NASA‘s site looks very scientific; blues and dark grays give it a space-y feel, yet also make it very masculine, which is potentially deterring for girls. The audience clearly is geeky young men.
There is a lot going on; links are organized in tables, which, while orderly, also serve to clutter the page. The white-on-dark gray color scheme hurts my eyes and makes me want to leave ASAP– the space program doesn’t affect my daily life enough to stay.
However, before leaving, I decided to test its usability by finding more information on the space shuttle, which was easy enough because one of the many icons on the homepage links directly there. Still, what I found after clicking that link was just current news– no basic information on the program. My needs were undershot.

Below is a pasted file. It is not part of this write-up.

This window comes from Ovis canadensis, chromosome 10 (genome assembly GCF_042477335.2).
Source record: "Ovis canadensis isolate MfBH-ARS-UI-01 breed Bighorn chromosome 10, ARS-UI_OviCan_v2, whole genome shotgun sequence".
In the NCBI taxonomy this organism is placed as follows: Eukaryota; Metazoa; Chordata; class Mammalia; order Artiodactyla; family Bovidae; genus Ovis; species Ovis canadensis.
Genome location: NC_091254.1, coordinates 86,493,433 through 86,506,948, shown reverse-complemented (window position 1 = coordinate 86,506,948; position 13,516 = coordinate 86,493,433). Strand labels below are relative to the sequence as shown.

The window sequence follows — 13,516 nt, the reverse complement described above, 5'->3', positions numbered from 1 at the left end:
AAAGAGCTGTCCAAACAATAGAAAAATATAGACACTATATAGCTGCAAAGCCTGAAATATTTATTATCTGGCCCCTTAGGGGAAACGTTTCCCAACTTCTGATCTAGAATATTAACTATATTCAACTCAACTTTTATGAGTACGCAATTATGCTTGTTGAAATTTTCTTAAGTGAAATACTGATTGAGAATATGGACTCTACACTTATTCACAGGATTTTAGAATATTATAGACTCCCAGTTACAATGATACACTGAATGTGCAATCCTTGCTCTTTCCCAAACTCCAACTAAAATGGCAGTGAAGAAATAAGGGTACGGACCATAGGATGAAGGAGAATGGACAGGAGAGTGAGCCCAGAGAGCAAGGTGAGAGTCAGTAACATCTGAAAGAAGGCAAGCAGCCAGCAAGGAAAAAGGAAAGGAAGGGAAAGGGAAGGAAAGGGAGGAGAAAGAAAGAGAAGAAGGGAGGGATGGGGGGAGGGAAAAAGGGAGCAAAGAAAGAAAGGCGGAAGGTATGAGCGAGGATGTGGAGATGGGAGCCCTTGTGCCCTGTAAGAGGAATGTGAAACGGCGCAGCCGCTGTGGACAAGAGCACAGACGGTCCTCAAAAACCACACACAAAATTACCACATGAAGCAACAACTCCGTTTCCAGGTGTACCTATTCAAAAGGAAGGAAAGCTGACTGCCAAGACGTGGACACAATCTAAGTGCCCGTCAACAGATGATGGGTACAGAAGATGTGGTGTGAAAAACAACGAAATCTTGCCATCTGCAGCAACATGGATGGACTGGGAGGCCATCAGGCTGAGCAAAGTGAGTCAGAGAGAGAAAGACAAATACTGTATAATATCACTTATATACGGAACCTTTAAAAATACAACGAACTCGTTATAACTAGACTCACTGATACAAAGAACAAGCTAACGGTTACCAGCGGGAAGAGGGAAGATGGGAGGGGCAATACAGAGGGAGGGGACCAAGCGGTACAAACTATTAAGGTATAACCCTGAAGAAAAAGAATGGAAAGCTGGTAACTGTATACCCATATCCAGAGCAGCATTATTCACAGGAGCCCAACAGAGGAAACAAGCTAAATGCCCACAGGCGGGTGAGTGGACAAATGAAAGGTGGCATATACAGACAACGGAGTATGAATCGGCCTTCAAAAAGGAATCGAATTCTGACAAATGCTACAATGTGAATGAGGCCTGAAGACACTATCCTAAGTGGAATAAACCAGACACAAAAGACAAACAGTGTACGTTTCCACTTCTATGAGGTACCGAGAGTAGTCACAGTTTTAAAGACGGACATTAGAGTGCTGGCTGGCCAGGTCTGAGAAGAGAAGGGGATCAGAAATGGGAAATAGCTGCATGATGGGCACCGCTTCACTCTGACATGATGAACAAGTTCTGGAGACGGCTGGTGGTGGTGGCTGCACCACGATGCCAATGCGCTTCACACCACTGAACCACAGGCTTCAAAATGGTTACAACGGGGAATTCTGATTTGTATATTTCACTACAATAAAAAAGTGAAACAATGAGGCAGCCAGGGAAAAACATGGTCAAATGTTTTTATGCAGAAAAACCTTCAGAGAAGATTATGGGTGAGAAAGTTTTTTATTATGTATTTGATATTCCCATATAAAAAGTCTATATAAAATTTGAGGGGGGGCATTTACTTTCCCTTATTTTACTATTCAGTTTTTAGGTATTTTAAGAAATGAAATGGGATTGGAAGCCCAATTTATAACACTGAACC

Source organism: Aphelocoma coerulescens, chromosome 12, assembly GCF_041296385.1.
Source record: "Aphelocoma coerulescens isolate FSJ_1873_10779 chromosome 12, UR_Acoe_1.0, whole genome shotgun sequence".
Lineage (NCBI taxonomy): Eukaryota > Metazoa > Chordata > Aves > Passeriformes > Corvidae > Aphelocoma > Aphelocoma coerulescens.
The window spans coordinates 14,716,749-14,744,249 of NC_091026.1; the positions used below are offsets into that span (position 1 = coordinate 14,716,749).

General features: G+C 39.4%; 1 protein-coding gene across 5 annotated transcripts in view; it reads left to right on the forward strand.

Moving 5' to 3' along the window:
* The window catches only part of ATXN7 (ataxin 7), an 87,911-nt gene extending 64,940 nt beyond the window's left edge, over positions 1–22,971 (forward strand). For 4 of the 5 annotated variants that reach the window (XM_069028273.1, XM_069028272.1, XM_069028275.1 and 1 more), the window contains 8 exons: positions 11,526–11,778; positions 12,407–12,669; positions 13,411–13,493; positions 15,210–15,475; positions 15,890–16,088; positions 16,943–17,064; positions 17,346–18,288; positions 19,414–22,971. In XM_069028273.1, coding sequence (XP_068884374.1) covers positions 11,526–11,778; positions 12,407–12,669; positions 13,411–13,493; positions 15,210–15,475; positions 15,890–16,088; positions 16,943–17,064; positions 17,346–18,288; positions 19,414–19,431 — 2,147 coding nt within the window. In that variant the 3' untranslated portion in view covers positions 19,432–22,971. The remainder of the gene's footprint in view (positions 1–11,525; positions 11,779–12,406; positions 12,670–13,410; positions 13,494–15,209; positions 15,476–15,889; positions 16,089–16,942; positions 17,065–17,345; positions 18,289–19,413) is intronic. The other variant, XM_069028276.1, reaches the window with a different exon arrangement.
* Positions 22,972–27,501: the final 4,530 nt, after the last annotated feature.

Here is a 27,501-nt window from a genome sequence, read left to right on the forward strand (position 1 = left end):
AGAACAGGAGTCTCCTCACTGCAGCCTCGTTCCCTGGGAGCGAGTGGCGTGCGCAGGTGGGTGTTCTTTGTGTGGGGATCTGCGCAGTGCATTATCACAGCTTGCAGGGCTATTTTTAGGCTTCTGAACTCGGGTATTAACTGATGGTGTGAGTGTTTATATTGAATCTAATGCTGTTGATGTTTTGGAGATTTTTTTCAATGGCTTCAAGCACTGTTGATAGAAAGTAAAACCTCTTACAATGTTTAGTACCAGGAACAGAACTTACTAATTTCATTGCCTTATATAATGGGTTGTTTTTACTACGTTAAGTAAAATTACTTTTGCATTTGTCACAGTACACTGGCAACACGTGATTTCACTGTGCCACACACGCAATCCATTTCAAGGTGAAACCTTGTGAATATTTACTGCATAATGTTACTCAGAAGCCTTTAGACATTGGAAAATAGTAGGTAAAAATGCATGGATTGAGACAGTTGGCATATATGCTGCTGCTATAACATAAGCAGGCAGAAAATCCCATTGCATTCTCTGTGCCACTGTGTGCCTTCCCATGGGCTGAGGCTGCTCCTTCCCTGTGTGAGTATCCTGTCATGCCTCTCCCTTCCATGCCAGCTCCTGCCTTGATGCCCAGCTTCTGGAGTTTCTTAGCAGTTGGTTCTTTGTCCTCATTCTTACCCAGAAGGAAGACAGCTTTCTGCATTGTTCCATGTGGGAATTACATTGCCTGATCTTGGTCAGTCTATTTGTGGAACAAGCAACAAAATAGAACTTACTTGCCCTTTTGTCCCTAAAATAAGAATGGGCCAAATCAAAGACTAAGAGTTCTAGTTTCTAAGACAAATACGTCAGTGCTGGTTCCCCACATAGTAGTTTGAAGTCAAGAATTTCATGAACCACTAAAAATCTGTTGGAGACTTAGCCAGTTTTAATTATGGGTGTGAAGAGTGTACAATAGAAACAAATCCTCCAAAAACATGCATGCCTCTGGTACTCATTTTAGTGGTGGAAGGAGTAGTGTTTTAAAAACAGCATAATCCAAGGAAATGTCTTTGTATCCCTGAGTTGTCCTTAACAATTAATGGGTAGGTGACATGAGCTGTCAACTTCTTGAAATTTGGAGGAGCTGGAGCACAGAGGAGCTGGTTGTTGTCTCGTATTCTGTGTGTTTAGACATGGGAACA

One thing of note, however, is that the site has a multimedia tab in the header bar, making it easy to find its RSS feeds and podcasts. NASA is the only site of the three government entities I analyzed (I’m not counting my 4th site, Gavin Newsom, in this because he is a candidate, not an organization) that recognizes the fun in what they’re doing (probably because they have the most potential for fun out of any of them): they have educational interactive features.
I imagine government branches don’t have the budget to invest in slick design, and because there is no economic competition for three of them (NASA, the FDA and the Seattle Public Library), they don’t need to woo their audience with fancy features.